I haven't written a blog update in a really long time (in about 5 months), and this can't even really be considered an update so much as catching up on stuff from my last few months in Kayemor (i.e., April - October 2011) that I have wanted to post for a long time. So here goes nothing...
In April or May 2011 sometime, I had Awa Traore, Peace Corps/Senegal's culture and gender issues goddess, come and lead a discussion in Kayemor about gender issues, such as early marriage, girls education, rape, raising children, and many other related topics. She came on the day that the USAID-funded mosquito net distribution was happening in Kayemor, so instead of trying to organize a separate meeting with people in Kayemor, we went to where a lot of people had already gathered: the central location in the middle of Kayemor. There, it was pretty easy for my counterpart to make an announcement with the megaphone that Kayemor had a guest, Awa, and she wanted to lead a discussion with people. It was mostly women who were there, listening to Awa and engaging in the conversation, but there were also a handful of men participating - including the village chief. Awa's discussion was really well received, and several women asked me when Awa could come back again. She hasn't made it back to Kayemor (yet anyway!), but hopefully the topics discussed have impacted some people - I know the importance of girls education is certainly common knowledge in the area (not just from the work of Awa obviously).
The man above in white is the village chief.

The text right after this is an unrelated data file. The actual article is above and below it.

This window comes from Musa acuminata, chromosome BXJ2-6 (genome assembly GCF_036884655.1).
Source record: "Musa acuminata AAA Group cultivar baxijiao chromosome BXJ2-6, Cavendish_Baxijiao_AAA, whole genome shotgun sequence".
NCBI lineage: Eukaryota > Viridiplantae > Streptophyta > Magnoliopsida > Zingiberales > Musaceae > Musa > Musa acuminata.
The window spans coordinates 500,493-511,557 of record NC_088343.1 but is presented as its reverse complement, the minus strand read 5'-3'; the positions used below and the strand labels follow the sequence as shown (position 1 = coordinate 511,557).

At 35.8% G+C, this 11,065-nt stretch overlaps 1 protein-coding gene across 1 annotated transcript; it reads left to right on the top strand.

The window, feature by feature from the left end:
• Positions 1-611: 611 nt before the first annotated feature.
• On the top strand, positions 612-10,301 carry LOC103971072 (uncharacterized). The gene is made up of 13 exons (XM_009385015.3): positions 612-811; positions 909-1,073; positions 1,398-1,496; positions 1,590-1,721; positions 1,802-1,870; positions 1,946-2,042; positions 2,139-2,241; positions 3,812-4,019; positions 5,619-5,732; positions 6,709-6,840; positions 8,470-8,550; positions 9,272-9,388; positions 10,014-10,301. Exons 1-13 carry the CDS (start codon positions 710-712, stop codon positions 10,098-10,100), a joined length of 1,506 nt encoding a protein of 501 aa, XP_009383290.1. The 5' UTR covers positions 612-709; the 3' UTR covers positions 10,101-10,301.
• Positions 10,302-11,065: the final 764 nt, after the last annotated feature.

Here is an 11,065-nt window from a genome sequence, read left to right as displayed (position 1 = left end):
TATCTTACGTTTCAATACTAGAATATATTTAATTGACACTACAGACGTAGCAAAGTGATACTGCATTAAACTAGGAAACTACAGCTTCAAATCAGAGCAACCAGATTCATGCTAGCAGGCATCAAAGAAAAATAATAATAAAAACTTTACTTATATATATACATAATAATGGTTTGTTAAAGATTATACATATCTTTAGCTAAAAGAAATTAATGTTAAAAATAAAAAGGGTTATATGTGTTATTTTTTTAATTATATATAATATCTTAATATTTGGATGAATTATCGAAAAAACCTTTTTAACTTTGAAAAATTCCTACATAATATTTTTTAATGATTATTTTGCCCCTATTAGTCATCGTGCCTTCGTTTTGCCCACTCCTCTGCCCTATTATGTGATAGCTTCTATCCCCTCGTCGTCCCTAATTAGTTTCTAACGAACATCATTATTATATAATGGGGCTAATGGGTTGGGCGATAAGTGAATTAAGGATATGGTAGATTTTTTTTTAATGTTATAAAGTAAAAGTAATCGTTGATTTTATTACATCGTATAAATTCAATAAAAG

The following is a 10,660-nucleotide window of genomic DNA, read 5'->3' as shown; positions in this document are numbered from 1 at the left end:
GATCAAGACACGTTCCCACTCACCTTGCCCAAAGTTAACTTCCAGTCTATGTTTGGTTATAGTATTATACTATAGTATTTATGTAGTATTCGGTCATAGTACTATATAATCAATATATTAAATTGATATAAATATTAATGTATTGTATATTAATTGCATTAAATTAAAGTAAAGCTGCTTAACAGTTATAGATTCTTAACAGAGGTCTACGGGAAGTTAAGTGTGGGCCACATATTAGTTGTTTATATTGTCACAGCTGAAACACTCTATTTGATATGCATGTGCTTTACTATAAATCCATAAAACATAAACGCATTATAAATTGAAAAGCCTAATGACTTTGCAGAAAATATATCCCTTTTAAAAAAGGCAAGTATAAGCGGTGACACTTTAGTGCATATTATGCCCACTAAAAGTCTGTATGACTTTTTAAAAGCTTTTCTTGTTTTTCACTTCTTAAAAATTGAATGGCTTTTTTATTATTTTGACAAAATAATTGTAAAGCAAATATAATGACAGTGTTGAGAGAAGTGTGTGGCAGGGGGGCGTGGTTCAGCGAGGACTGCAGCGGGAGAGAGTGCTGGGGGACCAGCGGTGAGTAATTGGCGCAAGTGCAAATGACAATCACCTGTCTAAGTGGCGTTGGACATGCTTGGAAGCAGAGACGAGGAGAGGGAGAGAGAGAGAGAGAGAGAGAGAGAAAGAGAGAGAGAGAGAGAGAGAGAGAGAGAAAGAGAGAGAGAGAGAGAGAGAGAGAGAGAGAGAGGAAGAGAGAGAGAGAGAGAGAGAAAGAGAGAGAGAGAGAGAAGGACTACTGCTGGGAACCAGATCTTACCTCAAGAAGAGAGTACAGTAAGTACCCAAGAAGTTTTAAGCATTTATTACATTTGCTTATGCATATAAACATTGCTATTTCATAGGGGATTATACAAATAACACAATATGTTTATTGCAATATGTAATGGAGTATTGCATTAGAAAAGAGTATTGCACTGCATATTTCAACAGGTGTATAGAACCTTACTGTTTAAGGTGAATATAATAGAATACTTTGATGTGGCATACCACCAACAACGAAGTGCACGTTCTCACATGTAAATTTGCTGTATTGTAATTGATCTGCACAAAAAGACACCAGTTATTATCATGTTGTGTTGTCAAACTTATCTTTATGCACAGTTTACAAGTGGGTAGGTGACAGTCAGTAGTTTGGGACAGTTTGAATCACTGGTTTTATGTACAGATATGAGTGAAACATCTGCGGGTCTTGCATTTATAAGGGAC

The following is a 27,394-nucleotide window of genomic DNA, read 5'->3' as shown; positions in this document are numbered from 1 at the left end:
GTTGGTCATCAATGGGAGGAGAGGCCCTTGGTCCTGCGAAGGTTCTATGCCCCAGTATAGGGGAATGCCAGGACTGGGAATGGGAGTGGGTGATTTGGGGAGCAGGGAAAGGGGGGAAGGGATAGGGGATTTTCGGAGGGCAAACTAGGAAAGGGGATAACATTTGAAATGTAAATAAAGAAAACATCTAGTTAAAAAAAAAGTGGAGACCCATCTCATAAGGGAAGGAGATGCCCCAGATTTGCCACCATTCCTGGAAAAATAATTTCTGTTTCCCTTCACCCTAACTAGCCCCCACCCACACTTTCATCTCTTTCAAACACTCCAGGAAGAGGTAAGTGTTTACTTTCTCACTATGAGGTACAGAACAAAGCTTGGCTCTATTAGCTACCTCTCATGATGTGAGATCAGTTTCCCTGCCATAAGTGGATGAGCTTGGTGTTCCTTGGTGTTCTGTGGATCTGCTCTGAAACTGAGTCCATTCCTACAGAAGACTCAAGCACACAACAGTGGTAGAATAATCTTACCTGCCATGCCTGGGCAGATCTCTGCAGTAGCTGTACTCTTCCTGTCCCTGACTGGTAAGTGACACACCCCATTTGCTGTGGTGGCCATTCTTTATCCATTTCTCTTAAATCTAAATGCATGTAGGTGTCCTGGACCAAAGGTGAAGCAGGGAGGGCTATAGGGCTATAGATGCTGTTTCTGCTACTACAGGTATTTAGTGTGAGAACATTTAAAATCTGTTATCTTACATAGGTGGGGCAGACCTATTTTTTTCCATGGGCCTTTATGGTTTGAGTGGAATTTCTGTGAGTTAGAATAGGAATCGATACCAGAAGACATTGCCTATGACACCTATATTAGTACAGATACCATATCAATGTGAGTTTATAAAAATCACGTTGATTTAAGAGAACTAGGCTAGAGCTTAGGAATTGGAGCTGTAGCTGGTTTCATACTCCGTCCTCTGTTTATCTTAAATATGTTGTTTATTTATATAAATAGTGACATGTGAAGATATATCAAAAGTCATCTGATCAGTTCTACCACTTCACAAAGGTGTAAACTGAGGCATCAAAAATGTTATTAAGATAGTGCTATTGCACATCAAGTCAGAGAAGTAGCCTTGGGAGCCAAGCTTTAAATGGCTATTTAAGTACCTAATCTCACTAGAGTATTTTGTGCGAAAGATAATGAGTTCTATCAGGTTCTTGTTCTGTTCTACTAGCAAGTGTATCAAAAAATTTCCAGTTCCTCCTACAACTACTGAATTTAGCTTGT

Here are the people in charge of distributing the mosquito nets in the Kayemor area. The man in the yellow shirt standing up is the doctor in Kayemor.
These guys are writing the owner's name on the net.
This woman is showing off her ticket to pick up her and her family's mosquito nets.
These shirts say:
Mosquito nets should be used by: all the family (the whole family), all year round, all night; because mosquitos are always present!
My mosquito nets! I was able to request 2 nets because I have to beds - one inside my hut, and one outside. This worked out well, because the nets were kind of short, so I (like many people in Kayemor) had a local tailor sew the 2 nets together so it turned into one big, long/tall net. I was then able to leave one net attached to the roof of my hut for my bed inside and also leave one attached for my bed outside, which was really convenient during the rainy season when I would often started sleeping outside and then would be forced to move inside when it started raining.
One day during this same time period (April-May 2011), I went out with another agriculture extension agent in Kayemor, Ibrahima Faty (a Senegalese man who works for Wula Nafaa, a program funded by USAID's Feed the Future program, which is the same source of funding for Peace Corps/Senegal's food security program), and some other people from Wula Nafaa who were testing out their newest version of a "ripper" that they're using for their conservation farming technique. I took a lot of photos that day, but the following 3 are some of the ones I like the most.
This young boy looked on throughout the demonstration and evaluation of the ripper - a young farmer interested in new techniques but uninterested in where they come from (or, more precisely, where the money to extend them comes from), which is represented by the small flag and 3 letters stitched on the front of this young farmer's neighbor's t-shirt: USA.
This guy seemed crazy - and maybe he really is. I just loved how he was walking around with the radio (not on) and a jug filled with who knows what over his shoulder.
He even shared his wisdom regarding the ripper... I didn't catch what he had to say, though maybe Faty or the other Wula Nafaa staff did.